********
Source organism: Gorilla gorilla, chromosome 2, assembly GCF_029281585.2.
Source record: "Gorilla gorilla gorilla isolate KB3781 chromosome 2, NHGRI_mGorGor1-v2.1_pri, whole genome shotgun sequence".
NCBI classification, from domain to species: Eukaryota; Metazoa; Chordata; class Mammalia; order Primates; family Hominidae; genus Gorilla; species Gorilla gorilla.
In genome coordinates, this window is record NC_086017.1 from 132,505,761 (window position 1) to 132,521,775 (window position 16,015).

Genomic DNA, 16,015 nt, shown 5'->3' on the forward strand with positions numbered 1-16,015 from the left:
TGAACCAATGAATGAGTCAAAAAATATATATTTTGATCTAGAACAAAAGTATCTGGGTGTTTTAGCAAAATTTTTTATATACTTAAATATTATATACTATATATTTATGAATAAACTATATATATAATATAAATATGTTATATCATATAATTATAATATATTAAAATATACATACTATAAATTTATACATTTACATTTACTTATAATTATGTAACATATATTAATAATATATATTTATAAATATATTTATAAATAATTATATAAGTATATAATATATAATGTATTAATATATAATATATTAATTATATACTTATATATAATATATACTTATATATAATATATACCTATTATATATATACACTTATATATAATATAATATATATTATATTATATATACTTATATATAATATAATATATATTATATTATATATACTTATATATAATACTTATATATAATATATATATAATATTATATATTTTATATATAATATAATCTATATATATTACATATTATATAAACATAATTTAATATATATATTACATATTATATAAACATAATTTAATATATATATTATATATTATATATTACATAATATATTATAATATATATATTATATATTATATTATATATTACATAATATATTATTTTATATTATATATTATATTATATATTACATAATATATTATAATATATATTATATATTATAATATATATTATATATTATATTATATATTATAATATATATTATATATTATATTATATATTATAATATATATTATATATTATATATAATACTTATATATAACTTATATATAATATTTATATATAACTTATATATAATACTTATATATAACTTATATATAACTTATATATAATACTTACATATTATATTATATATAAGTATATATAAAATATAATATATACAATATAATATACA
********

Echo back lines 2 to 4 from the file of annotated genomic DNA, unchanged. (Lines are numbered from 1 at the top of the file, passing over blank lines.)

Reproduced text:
Source record: "Gorilla gorilla gorilla isolate KB3781 chromosome 2, NHGRI_mGorGor1-v2.1_pri, whole genome shotgun sequence".
NCBI classification, from domain to species: Eukaryota; Metazoa; Chordata; class Mammalia; order Primates; family Hominidae; genus Gorilla; species Gorilla gorilla.
In genome coordinates, this window is record NC_086017.1 from 132,505,761 (window position 1) to 132,521,775 (window position 16,015).